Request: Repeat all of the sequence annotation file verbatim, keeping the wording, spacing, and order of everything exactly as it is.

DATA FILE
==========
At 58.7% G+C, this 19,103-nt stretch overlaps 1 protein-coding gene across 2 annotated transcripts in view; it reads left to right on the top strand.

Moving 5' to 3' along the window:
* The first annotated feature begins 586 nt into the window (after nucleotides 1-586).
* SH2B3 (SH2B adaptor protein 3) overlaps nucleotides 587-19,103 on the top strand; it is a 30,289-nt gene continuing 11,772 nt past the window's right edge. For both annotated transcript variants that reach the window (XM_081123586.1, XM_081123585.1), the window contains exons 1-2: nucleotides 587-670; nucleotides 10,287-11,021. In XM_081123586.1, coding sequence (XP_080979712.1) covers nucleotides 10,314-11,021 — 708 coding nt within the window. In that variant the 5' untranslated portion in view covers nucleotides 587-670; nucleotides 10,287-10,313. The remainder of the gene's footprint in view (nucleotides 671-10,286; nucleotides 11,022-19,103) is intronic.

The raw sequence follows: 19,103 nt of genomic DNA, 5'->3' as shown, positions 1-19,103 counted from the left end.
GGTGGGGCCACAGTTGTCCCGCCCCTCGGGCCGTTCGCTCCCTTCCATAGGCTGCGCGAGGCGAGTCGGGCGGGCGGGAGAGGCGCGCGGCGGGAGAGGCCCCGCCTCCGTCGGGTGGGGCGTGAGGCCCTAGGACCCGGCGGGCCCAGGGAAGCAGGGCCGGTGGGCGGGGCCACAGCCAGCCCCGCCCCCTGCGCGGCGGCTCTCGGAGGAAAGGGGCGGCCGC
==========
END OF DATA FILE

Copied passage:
At 58.7% G+C, this 19,103-nt stretch overlaps 1 protein-coding gene across 2 annotated transcripts in view; it reads left to right on the top strand.

Moving 5' to 3' along the window:
* The first annotated feature begins 586 nt into the window (after nucleotides 1-586).
* SH2B3 (SH2B adaptor protein 3) overlaps nucleotides 587-19,103 on the top strand; it is a 30,289-nt gene continuing 11,772 nt past the window's right edge. For both annotated transcript variants that reach the window (XM_081123586.1, XM_081123585.1), the window contains exons 1-2: nucleotides 587-670; nucleotides 10,287-11,021. In XM_081123586.1, coding sequence (XP_080979712.1) covers nucleotides 10,314-11,021 — 708 coding nt within the window. In that variant the 5' untranslated portion in view covers nucleotides 587-670; nucleotides 10,287-10,313. The remainder of the gene's footprint in view (nucleotides 671-10,286; nucleotides 11,022-19,103) is intronic.

The raw sequence follows: 19,103 nt of genomic DNA, 5'->3' as shown, positions 1-19,103 counted from the left end.
GGTGGGGCCACAGTTGTCCCGCCCCTCGGGCCGTTCGCTCCCTTCCATAGGCTGCGCGAGGCGAGTCGGGCGGGCGGGAGAGGCGCGCGGCGGGAGAGGCCCCGCCTCCGTCGGGTGGGGCGTGAGGCCCTAGGACCCGGCGGGCCCAGGGAAGCAGGGCCGGTGGGCGGGGCCACAGCCAGCCCCGCCCCCTGCGCGGCGGCTCTCGGAGGAAAGGGGCGGCCGC